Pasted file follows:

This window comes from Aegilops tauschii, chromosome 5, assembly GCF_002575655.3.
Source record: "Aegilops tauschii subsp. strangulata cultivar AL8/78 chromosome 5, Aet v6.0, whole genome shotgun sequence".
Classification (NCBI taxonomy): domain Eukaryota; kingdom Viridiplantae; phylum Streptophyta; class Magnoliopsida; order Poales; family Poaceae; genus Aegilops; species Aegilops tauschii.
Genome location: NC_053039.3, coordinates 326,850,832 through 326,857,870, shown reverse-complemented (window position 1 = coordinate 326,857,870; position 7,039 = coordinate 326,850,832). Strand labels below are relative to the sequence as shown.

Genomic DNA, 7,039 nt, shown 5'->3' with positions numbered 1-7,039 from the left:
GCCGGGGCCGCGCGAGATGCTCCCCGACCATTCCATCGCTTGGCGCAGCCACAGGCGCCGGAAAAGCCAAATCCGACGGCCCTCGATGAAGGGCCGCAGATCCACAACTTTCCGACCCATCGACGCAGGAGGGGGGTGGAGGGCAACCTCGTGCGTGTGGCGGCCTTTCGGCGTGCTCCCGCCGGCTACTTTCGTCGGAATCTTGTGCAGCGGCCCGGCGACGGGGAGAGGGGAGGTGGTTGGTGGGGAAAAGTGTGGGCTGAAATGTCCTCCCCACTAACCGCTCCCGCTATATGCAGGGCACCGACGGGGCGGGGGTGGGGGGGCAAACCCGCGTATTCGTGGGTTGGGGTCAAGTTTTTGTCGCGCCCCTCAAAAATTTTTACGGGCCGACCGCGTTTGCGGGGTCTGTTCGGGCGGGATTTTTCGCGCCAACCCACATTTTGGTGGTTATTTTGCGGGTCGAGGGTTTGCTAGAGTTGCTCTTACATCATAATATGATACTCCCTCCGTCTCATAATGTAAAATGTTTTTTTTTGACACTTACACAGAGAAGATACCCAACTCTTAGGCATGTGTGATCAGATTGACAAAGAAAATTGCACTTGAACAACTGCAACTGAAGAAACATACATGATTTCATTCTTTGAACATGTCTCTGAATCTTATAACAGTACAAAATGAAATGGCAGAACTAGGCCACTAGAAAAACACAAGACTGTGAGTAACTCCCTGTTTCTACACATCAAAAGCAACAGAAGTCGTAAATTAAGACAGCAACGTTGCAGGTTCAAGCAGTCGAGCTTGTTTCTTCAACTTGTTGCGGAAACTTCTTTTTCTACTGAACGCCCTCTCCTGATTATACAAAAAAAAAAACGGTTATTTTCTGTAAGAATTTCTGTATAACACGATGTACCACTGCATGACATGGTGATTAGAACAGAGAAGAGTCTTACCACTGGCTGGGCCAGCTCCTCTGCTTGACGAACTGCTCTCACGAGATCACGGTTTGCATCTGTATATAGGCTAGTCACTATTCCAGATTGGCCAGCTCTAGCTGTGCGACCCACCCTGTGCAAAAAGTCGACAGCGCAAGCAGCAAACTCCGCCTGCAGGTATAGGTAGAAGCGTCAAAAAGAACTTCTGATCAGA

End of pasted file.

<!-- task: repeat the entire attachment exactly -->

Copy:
This window comes from Aegilops tauschii, chromosome 5, assembly GCF_002575655.3.
Source record: "Aegilops tauschii subsp. strangulata cultivar AL8/78 chromosome 5, Aet v6.0, whole genome shotgun sequence".
Classification (NCBI taxonomy): domain Eukaryota; kingdom Viridiplantae; phylum Streptophyta; class Magnoliopsida; order Poales; family Poaceae; genus Aegilops; species Aegilops tauschii.
Genome location: NC_053039.3, coordinates 326,850,832 through 326,857,870, shown reverse-complemented (window position 1 = coordinate 326,857,870; position 7,039 = coordinate 326,850,832). Strand labels below are relative to the sequence as shown.

Genomic DNA, 7,039 nt, shown 5'->3' with positions numbered 1-7,039 from the left:
GCCGGGGCCGCGCGAGATGCTCCCCGACCATTCCATCGCTTGGCGCAGCCACAGGCGCCGGAAAAGCCAAATCCGACGGCCCTCGATGAAGGGCCGCAGATCCACAACTTTCCGACCCATCGACGCAGGAGGGGGGTGGAGGGCAACCTCGTGCGTGTGGCGGCCTTTCGGCGTGCTCCCGCCGGCTACTTTCGTCGGAATCTTGTGCAGCGGCCCGGCGACGGGGAGAGGGGAGGTGGTTGGTGGGGAAAAGTGTGGGCTGAAATGTCCTCCCCACTAACCGCTCCCGCTATATGCAGGGCACCGACGGGGCGGGGGTGGGGGGGCAAACCCGCGTATTCGTGGGTTGGGGTCAAGTTTTTGTCGCGCCCCTCAAAAATTTTTACGGGCCGACCGCGTTTGCGGGGTCTGTTCGGGCGGGATTTTTCGCGCCAACCCACATTTTGGTGGTTATTTTGCGGGTCGAGGGTTTGCTAGAGTTGCTCTTACATCATAATATGATACTCCCTCCGTCTCATAATGTAAAATGTTTTTTTTTGACACTTACACAGAGAAGATACCCAACTCTTAGGCATGTGTGATCAGATTGACAAAGAAAATTGCACTTGAACAACTGCAACTGAAGAAACATACATGATTTCATTCTTTGAACATGTCTCTGAATCTTATAACAGTACAAAATGAAATGGCAGAACTAGGCCACTAGAAAAACACAAGACTGTGAGTAACTCCCTGTTTCTACACATCAAAAGCAACAGAAGTCGTAAATTAAGACAGCAACGTTGCAGGTTCAAGCAGTCGAGCTTGTTTCTTCAACTTGTTGCGGAAACTTCTTTTTCTACTGAACGCCCTCTCCTGATTATACAAAAAAAAAAACGGTTATTTTCTGTAAGAATTTCTGTATAACACGATGTACCACTGCATGACATGGTGATTAGAACAGAGAAGAGTCTTACCACTGGCTGGGCCAGCTCCTCTGCTTGACGAACTGCTCTCACGAGATCACGGTTTGCATCTGTATATAGGCTAGTCACTATTCCAGATTGGCCAGCTCTAGCTGTGCGACCCACCCTGTGCAAAAAGTCGACAGCGCAAGCAGCAAACTCCGCCTGCAGGTATAGGTAGAAGCGTCAAAAAGAACTTCTGATCAGA